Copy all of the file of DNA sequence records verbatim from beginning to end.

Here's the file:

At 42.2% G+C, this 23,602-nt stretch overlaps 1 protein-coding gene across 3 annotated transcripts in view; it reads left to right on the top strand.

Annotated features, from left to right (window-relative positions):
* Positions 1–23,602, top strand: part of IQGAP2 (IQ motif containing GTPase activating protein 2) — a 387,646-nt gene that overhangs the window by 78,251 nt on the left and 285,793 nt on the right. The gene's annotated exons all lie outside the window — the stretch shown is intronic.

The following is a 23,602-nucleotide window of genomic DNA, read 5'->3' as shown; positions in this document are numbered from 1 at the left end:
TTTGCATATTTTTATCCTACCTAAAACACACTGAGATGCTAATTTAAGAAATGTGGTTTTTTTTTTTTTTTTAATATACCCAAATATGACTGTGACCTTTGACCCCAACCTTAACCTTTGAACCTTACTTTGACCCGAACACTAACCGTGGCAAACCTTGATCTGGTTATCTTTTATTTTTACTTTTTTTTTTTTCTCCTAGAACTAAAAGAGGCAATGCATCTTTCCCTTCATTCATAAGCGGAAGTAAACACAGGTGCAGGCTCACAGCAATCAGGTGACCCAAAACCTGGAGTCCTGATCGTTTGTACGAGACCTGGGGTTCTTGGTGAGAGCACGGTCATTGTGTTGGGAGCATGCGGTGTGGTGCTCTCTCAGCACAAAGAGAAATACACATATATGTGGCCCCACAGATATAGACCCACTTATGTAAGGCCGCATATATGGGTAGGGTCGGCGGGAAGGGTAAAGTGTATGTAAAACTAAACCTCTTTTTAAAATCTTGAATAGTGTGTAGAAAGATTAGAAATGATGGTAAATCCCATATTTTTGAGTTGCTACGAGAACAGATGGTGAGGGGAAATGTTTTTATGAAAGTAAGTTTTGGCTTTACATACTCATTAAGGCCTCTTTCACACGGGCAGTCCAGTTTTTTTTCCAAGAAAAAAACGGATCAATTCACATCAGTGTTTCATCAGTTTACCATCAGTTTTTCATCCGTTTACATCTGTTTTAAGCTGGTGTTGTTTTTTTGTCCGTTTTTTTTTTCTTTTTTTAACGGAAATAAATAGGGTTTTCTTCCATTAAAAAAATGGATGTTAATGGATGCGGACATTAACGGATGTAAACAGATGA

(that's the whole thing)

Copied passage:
At 42.2% G+C, this 23,602-nt stretch overlaps 1 protein-coding gene across 3 annotated transcripts in view; it reads left to right on the top strand.

Annotated features, from left to right (window-relative positions):
* Positions 1–23,602, top strand: part of IQGAP2 (IQ motif containing GTPase activating protein 2) — a 387,646-nt gene that overhangs the window by 78,251 nt on the left and 285,793 nt on the right. The gene's annotated exons all lie outside the window — the stretch shown is intronic.

The following is a 23,602-nucleotide window of genomic DNA, read 5'->3' as shown; positions in this document are numbered from 1 at the left end:
TTTGCATATTTTTATCCTACCTAAAACACACTGAGATGCTAATTTAAGAAATGTGGTTTTTTTTTTTTTTTTAATATACCCAAATATGACTGTGACCTTTGACCCCAACCTTAACCTTTGAACCTTACTTTGACCCGAACACTAACCGTGGCAAACCTTGATCTGGTTATCTTTTATTTTTACTTTTTTTTTTTTCTCCTAGAACTAAAAGAGGCAATGCATCTTTCCCTTCATTCATAAGCGGAAGTAAACACAGGTGCAGGCTCACAGCAATCAGGTGACCCAAAACCTGGAGTCCTGATCGTTTGTACGAGACCTGGGGTTCTTGGTGAGAGCACGGTCATTGTGTTGGGAGCATGCGGTGTGGTGCTCTCTCAGCACAAAGAGAAATACACATATATGTGGCCCCACAGATATAGACCCACTTATGTAAGGCCGCATATATGGGTAGGGTCGGCGGGAAGGGTAAAGTGTATGTAAAACTAAACCTCTTTTTAAAATCTTGAATAGTGTGTAGAAAGATTAGAAATGATGGTAAATCCCATATTTTTGAGTTGCTACGAGAACAGATGGTGAGGGGAAATGTTTTTATGAAAGTAAGTTTTGGCTTTACATACTCATTAAGGCCTCTTTCACACGGGCAGTCCAGTTTTTTTTCCAAGAAAAAAACGGATCAATTCACATCAGTGTTTCATCAGTTTACCATCAGTTTTTCATCCGTTTACATCTGTTTTAAGCTGGTGTTGTTTTTTTGTCCGTTTTTTTTTTCTTTTTTTAACGGAAATAAATAGGGTTTTCTTCCATTAAAAAAATGGATGTTAATGGATGCGGACATTAACGGATGTAAACAGATGA